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Pedagogy, wrote Robin Alexander, is ‘a window on the culture of which it is a part, and on that culture's underlying tensions and contradictions’. In the eighteenth century, a principal tension was expressed as the battle between the Ancients and the Moderns. Education was profoundly implicated in this debate, involving a real practice: a classical education vs. a modern education, at a time when 'modern' was disparaged. This was not just about curriculum, it was also and fundamentally about pedagogy: what was taught, how and to whom. 

In this paper, I focus on the ways in which the teaching of Latin was refashioned in response to the perceived or real threat from pedagogies for modern subjects and how the competition between them resulted in the hegemony of Latin pedagogy. I argue that this hegemony had direct consequences on progressive pedagogies as well as on the persistent representation of eighteenth- and nineteenth-century female education as superficial.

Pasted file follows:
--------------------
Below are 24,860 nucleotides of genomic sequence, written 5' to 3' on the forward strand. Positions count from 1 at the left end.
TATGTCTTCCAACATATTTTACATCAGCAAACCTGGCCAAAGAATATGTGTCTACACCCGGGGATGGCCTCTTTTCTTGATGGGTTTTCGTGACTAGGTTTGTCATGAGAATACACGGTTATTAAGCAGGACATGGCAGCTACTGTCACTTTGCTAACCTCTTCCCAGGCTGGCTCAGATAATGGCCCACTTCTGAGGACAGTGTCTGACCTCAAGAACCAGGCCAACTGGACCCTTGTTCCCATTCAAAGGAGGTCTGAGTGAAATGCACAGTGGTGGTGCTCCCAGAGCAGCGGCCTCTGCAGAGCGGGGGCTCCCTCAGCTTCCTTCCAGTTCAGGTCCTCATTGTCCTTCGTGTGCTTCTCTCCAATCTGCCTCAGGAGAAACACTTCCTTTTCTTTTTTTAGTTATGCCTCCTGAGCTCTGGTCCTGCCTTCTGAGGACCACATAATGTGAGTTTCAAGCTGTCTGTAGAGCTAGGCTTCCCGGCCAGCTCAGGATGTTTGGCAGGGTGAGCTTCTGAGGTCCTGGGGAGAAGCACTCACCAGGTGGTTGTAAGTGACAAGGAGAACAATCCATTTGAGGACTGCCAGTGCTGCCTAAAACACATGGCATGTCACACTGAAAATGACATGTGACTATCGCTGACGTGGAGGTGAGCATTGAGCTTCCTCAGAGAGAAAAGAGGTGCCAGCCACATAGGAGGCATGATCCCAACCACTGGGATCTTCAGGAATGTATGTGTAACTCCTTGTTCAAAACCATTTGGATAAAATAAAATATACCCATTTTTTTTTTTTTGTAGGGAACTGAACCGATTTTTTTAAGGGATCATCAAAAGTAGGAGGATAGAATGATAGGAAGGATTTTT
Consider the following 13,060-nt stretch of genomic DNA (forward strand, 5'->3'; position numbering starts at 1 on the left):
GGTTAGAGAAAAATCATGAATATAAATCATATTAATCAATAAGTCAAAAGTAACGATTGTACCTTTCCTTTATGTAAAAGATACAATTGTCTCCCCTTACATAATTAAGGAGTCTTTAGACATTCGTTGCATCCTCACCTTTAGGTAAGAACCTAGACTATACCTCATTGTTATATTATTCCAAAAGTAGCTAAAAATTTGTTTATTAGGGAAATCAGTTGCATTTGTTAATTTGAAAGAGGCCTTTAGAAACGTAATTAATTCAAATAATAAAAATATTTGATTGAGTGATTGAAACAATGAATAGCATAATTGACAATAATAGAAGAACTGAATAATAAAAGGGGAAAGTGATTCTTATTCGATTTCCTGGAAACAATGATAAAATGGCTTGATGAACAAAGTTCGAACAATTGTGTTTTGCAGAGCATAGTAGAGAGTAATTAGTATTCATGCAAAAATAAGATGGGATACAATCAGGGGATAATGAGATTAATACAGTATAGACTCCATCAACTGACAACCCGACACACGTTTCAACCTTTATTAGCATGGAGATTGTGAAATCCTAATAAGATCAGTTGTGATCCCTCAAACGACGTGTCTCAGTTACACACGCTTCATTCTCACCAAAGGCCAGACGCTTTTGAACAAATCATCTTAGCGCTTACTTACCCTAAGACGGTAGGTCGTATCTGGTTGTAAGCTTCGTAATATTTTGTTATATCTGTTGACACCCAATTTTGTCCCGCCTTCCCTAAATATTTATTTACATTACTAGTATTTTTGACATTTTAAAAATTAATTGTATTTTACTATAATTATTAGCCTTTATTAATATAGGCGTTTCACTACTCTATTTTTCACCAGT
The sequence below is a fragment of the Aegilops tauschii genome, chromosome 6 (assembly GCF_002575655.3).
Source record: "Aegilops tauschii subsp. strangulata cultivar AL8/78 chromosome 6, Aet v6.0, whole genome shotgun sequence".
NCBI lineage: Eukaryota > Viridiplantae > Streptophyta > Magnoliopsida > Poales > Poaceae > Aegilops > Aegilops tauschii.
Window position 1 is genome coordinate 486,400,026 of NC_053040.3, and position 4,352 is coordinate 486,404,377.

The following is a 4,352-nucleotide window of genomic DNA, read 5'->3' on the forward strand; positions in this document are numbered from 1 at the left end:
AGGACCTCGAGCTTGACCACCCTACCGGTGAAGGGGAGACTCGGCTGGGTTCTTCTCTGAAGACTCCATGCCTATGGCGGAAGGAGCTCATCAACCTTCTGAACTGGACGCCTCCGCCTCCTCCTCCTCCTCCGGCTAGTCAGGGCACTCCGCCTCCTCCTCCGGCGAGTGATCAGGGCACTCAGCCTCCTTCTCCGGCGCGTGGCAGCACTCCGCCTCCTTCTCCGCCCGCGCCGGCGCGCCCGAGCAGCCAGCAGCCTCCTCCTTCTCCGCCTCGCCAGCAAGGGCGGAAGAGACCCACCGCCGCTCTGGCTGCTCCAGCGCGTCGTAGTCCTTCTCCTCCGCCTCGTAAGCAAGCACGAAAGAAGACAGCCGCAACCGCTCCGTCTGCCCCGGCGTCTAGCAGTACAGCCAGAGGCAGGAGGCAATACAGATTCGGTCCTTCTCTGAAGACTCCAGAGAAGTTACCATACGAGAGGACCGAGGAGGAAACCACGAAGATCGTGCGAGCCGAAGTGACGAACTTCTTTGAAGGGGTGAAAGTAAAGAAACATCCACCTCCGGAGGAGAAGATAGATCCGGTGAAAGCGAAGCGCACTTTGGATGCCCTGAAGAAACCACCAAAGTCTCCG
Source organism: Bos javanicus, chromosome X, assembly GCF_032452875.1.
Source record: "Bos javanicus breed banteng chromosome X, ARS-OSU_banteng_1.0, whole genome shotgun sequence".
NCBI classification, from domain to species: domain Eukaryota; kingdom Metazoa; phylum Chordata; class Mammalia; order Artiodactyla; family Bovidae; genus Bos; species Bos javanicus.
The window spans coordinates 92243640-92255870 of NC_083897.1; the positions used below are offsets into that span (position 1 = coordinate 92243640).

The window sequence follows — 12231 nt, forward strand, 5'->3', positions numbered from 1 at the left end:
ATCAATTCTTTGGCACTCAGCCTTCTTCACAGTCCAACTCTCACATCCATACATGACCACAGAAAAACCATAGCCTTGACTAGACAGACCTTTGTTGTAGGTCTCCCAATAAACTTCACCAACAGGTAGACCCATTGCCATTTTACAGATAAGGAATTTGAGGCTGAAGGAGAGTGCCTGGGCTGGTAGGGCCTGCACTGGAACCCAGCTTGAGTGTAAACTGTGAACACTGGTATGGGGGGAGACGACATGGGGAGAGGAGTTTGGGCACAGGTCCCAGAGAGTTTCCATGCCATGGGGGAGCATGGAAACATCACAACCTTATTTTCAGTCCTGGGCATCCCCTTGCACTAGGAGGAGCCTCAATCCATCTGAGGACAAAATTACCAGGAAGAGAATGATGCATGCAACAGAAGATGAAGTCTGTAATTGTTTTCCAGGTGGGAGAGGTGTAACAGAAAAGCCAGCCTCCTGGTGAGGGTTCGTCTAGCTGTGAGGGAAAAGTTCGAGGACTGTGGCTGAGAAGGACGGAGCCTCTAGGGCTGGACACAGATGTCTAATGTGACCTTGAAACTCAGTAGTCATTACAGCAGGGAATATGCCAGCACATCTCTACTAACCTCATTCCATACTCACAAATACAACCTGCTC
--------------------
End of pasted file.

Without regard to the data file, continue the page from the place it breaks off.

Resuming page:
All welcome - this seminar is free to attend but registration is required.